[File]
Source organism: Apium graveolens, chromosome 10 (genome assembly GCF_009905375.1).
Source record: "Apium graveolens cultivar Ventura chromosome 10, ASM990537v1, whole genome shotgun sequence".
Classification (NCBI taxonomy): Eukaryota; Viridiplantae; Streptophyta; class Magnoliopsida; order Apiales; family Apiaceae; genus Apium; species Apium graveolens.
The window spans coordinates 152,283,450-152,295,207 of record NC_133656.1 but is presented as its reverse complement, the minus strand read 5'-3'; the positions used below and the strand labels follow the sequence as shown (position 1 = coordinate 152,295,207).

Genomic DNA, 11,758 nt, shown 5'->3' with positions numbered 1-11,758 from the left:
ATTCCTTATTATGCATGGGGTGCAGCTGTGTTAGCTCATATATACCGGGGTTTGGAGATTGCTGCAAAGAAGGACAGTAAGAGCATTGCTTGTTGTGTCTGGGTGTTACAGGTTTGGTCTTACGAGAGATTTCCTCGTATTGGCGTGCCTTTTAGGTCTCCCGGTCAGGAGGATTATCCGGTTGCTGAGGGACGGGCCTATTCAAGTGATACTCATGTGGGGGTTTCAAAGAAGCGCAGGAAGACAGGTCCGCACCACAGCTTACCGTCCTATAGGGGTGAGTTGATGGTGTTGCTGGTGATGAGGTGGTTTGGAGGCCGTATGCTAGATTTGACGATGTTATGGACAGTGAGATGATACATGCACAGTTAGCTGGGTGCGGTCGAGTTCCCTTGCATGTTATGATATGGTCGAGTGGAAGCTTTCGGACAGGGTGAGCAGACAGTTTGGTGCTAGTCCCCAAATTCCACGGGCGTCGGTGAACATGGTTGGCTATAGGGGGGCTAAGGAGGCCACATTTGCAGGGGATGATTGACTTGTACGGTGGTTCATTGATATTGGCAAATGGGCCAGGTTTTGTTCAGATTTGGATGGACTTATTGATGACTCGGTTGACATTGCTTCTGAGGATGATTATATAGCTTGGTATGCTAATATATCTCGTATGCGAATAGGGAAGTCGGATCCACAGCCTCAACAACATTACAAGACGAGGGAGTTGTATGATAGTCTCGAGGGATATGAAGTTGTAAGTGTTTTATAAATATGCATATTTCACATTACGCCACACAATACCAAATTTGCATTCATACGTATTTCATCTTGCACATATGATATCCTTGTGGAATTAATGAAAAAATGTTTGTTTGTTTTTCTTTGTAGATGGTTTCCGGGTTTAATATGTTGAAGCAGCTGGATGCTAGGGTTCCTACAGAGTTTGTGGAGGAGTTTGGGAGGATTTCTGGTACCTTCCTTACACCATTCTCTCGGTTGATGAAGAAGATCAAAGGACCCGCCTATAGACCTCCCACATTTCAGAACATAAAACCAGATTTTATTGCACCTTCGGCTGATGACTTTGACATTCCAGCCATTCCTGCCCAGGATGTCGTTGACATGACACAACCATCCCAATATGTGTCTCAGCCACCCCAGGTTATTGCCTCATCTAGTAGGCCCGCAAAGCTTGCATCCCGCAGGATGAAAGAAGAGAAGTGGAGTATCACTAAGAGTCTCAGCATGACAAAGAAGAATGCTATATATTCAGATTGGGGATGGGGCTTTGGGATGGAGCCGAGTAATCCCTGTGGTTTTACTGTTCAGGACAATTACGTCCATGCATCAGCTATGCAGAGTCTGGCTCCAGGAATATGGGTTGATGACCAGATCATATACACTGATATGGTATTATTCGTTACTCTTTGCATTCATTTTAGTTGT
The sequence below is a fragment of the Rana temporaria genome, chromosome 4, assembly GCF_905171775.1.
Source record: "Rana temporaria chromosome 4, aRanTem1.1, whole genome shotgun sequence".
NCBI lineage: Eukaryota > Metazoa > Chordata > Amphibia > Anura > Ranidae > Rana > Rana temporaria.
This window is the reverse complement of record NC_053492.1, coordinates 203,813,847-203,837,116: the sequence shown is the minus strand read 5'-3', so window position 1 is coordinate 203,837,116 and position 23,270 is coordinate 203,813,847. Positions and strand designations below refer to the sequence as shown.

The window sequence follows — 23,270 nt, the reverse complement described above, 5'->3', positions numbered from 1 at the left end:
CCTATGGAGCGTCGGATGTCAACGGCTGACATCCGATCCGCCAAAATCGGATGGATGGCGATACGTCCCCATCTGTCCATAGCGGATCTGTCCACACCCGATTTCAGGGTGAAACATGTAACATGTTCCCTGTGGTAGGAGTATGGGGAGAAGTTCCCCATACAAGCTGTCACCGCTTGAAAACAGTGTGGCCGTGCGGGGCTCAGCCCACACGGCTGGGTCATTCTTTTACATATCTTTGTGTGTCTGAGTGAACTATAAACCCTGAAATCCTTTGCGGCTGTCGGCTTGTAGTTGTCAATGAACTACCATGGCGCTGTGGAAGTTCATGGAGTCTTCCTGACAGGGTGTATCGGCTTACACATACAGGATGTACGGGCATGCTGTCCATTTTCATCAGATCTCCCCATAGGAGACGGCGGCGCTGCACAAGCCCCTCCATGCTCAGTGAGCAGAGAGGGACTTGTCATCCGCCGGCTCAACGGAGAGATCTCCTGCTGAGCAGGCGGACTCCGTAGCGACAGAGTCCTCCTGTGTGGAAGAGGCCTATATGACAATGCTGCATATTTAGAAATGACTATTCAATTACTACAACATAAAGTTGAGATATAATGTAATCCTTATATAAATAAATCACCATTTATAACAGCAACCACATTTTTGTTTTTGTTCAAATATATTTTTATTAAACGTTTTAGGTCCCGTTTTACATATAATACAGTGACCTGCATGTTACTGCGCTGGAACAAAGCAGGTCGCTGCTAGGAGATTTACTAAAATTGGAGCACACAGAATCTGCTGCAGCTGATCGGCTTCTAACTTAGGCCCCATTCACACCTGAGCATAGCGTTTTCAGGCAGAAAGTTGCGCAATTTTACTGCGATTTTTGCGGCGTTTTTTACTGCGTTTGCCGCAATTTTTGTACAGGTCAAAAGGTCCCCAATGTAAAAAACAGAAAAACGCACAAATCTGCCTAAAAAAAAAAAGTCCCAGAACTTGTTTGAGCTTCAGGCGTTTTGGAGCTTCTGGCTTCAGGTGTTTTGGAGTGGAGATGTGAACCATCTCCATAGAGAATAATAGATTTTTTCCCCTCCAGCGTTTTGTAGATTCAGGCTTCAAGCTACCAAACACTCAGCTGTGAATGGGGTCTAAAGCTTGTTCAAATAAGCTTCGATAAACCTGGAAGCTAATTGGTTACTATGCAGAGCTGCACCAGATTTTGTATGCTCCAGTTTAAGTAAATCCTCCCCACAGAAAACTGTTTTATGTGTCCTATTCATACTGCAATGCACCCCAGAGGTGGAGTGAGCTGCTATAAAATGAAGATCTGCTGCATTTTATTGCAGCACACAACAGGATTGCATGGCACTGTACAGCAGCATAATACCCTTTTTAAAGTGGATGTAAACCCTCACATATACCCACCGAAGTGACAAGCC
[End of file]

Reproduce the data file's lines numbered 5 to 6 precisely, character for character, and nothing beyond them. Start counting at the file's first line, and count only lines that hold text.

Genomic DNA, 11,758 nt, shown 5'->3' with positions numbered 1-11,758 from the left:
ATTCCTTATTATGCATGGGGTGCAGCTGTGTTAGCTCATATATACCGGGGTTTGGAGATTGCTGCAAAGAAGGACAGTAAGAGCATTGCTTGTTGTGTCTGGGTGTTACAGGTTTGGTCTTACGAGAGATTTCCTCGTATTGGCGTGCCTTTTAGGTCTCCCGGTCAGGAGGATTATCCGGTTGCTGAGGGACGGGCCTATTCAAGTGATACTCATGTGGGGGTTTCAAAGAAGCGCAGGAAGACAGGTCCGCACCACAGCTTACCGTCCTATAGGGGTGAGTTGATGGTGTTGCTGGTGATGAGGTGGTTTGGAGGCCGTATGCTAGATTTGACGATGTTATGGACAGTGAGATGATACATGCACAGTTAGCTGGGTGCGGTCGAGTTCCCTTGCATGTTATGATATGGTCGAGTGGAAGCTTTCGGACAGGGTGAGCAGACAGTTTGGTGCTAGTCCCCAAATTCCACGGGCGTCGGTGAACATGGTTGGCTATAGGGGGGCTAAGGAGGCCACATTTGCAGGGGATGATTGACTTGTACGGTGGTTCATTGATATTGGCAAATGGGCCAGGTTTTGTTCAGATTTGGATGGACTTATTGATGACTCGGTTGACATTGCTTCTGAGGATGATTATATAGCTTGGTATGCTAATATATCTCGTATGCGAATAGGGAAGTCGGATCCACAGCCTCAACAACATTACAAGACGAGGGAGTTGTATGATAGTCTCGAGGGATATGAAGTTGTAAGTGTTTTATAAATATGCATATTTCACATTACGCCACACAATACCAAATTTGCATTCATACGTATTTCATCTTGCACATATGATATCCTTGTGGAATTAATGAAAAAATGTTTGTTTGTTTTTCTTTGTAGATGGTTTCCGGGTTTAATATGTTGAAGCAGCTGGATGCTAGGGTTCCTACAGAGTTTGTGGAGGAGTTTGGGAGGATTTCTGGTACCTTCCTTACACCATTCTCTCGGTTGATGAAGAAGATCAAAGGACCCGCCTATAGACCTCCCACATTTCAGAACATAAAACCAGATTTTATTGCACCTTCGGCTGATGACTTTGACATTCCAGCCATTCCTGCCCAGGATGTCGTTGACATGACACAACCATCCCAATATGTGTCTCAGCCACCCCAGGTTATTGCCTCATCTAGTAGGCCCGCAAAGCTTGCATCCCGCAGGATGAAAGAAGAGAAGTGGAGTATCACTAAGAGTCTCAGCATGACAAAGAAGAATGCTATATATTCAGATTGGGGATGGGGCTTTGGGATGGAGCCGAGTAATCCCTGTGGTTTTACTGTTCAGGACAATTACGTCCATGCATCAGCTATGCAGAGTCTGGCTCCAGGAATATGGGTTGATGACCAGATCATATACACTGATATGGTATTATTCGTTACTCTTTGCATTCATTTTAGTTGT